Moving to the SCV
McDougald was the first child of a Big Bear area resident, born at the Bear Valley Community Hospital in Big Bear Lake and lived most of her childhood in Erwin Lake.
“My dad joked that there was only one other person in the hospital when I was born, a guy with a broken leg,” she said. “The paint was still fresh on the walls.”
McDougald had an idyllic childhood with horses, fresh air and freedom to wander and explore.
“My dad built the house we lived in,” she said. “I had a pony and used to ride all over Big Bear.”
Her father was an architect and worked for the county of San Bernardino in the office of building and safety, her mother was a medical transcriptionist, who worked in Apple Valley.
McDougald said her grandparents had lived in the area since the 1920s.
“My poem, ‘Lost My Heart’ is a window into my childhood home in Big Bear,” she said. “The pine needles, shag carpet and my Siamese cat.”
After her parents retired to Oregon, McDougald joined them and attended college. In 2005, she graduated with a bachelor’s in fine arts from Oregon State University in visual communications with a minor in writing.
“Writing has always been there for me. If I could do it over, I would probably get a history degree,” she said.
McDougald moved back to Valencia after graduation in 2006 to live with her favorite aunt, also a Fortune descendant.
Telling the story
McDougald has recounted her Titanic story in public presentations at Barnes & Noble Booksellers and continues to do research on the disaster.
During the 100-year anniversary remembrances, McDougald made contact with Canadian cousins, who also are researching the family ties to the disaster.
McDougald hopes to meet all her Canadian cousins one day and plans to write a book about the Fortune family and their lives after the Titanic.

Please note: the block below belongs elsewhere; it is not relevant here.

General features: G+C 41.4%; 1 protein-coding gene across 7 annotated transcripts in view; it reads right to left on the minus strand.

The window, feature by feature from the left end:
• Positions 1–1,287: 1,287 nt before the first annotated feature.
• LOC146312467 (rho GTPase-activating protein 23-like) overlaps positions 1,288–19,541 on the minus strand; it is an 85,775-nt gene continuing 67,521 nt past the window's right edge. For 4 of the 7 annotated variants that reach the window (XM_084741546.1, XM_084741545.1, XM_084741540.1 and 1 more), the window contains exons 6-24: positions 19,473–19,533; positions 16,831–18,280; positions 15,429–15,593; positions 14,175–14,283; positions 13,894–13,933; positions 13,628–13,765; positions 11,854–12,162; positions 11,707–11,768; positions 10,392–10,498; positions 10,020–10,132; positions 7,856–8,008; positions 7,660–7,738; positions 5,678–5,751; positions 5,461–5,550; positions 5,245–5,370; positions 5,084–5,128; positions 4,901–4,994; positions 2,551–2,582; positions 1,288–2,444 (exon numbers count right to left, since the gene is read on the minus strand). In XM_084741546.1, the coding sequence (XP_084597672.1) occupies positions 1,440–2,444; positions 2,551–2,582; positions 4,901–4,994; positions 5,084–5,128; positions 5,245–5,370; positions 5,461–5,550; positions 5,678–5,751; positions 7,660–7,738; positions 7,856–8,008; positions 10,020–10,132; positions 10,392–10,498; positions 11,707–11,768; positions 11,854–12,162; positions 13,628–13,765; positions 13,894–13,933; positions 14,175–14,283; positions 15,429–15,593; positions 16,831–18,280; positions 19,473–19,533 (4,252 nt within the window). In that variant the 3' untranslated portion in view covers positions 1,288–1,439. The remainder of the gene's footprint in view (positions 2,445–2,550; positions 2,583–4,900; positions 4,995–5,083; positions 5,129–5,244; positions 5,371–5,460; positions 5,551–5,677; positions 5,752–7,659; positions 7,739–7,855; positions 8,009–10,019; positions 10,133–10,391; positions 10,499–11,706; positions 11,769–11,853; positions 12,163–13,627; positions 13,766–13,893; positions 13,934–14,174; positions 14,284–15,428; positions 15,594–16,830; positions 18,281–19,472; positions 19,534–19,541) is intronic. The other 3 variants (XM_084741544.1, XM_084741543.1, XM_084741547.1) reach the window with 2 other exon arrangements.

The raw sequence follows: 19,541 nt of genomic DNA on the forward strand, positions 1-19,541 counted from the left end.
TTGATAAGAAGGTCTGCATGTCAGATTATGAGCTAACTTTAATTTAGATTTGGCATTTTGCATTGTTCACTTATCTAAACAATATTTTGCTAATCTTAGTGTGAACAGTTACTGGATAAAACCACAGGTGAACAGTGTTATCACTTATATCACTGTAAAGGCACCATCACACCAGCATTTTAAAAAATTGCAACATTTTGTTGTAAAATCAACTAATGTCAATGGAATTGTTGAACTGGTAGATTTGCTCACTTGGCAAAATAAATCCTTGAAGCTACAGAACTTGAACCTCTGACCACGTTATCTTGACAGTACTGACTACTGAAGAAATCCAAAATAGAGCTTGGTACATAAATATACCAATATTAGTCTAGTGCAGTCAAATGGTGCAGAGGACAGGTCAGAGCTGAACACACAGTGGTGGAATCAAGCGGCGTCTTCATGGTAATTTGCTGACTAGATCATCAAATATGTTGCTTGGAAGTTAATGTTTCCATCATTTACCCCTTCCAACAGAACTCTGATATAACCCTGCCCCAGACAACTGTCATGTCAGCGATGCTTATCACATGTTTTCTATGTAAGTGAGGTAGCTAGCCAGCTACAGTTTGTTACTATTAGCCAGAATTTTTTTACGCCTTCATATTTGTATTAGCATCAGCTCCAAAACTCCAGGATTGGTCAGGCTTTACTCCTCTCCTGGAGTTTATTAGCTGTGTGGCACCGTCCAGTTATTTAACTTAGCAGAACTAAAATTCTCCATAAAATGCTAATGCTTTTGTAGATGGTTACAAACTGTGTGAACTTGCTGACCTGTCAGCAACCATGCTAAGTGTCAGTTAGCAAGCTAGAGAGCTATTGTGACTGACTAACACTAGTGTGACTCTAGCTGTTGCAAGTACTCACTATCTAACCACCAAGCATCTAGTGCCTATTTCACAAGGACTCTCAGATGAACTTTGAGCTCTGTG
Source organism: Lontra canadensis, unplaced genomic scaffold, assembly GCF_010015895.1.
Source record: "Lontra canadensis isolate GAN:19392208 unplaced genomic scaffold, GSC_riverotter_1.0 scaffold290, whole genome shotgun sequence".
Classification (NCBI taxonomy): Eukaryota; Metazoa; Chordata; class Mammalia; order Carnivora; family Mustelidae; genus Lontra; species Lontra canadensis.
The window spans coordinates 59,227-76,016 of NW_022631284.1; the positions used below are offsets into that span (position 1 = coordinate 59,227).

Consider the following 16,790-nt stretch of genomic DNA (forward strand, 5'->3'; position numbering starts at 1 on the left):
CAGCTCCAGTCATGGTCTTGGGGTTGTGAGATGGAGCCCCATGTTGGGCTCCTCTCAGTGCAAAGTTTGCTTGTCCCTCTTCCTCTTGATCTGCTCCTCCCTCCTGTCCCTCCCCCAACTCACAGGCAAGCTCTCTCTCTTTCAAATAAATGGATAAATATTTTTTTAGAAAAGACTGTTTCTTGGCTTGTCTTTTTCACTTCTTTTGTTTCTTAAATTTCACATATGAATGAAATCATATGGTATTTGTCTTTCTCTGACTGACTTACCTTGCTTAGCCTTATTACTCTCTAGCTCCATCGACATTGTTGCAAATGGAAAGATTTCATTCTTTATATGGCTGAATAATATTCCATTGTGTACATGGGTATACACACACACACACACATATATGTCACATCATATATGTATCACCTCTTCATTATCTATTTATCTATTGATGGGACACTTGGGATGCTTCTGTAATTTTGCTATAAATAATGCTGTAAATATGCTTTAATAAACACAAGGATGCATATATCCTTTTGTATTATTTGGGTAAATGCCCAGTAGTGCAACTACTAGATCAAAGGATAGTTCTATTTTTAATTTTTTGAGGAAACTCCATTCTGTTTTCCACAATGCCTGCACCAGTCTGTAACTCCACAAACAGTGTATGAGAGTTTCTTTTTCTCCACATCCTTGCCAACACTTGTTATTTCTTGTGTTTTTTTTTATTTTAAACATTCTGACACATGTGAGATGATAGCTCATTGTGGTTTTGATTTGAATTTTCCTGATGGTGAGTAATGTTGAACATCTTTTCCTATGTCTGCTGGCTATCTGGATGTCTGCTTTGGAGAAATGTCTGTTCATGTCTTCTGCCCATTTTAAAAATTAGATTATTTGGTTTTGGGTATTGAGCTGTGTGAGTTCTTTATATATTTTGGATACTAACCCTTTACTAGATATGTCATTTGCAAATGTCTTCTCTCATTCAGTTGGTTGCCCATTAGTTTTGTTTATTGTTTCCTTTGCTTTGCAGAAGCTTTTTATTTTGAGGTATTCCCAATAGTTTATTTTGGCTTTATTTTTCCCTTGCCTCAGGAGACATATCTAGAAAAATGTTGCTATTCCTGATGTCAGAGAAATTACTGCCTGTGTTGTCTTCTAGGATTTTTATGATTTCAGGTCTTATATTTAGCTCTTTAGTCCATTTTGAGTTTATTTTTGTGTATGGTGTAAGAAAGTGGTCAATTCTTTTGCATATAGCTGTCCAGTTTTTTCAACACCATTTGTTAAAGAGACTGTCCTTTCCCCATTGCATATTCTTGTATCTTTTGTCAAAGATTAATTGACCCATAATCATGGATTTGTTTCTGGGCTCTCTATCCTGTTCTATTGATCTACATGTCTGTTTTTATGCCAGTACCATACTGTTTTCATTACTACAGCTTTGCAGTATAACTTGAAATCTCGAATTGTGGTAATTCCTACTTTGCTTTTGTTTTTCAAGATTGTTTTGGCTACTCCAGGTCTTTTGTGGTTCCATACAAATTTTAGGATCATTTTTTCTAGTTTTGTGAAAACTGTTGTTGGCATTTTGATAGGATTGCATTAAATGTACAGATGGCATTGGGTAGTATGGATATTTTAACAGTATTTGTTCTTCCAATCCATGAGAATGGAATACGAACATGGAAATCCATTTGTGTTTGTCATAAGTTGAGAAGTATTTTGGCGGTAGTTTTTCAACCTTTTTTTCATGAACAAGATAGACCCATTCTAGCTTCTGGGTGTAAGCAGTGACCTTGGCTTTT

She has published two articles with the Titanic Historical Society’s “The Titanic Commutator.”
Her first article was published February 2013 in issue 200. “Titanic Lives On” recounts her connection to the Fortunes and the Titanic.
Her second article, co-authored with Bob Rutherford, her cousin and Alice Fortune’s grandson from Nova Scotia, was published in 2015. In issue 210, “Fortune Family Member Debunks False Titanic Stories,” brought new information to the Titanic saga.
McDougald said an article published in the New York Times about the evacuation of the Titanic attributed to Mary McDougald Fortune was false.
The story purported to give an account by Mary McDougald Fortune witnessing J. Bruce Ismay leaving in a partially filled lifeboat, ahead of many women and children, including Fortune and her daughters.
The new information was discovered in an interview published in the Winnipeg Tribune with Alice Fortune’s fiancée, Charles Holden Allen.
Allen had come to New York to pick up the Fortune family survivors, who had refused all requests to speak to the press about the disaster.
Allen, who was incensed at what he believed to be inaccuracies in the newspaper’s reporting, declared that none of the Fortune family survivors had spoken to the press following their arrival in New York. He also disputed the Times report that the Fortune women had seen a man dressed as a woman get into a lifeboat.
McDougald and Rutherford said it is impossible to know the truth of the New York Times stories and if the family denials were an effort to distance themselves from the ongoing inquiries about the tragedy, or if the reports were not made directly by the Fortune women, they may have come from second or third hand sources.
“It was important to set the historical record straight,” McDougald said.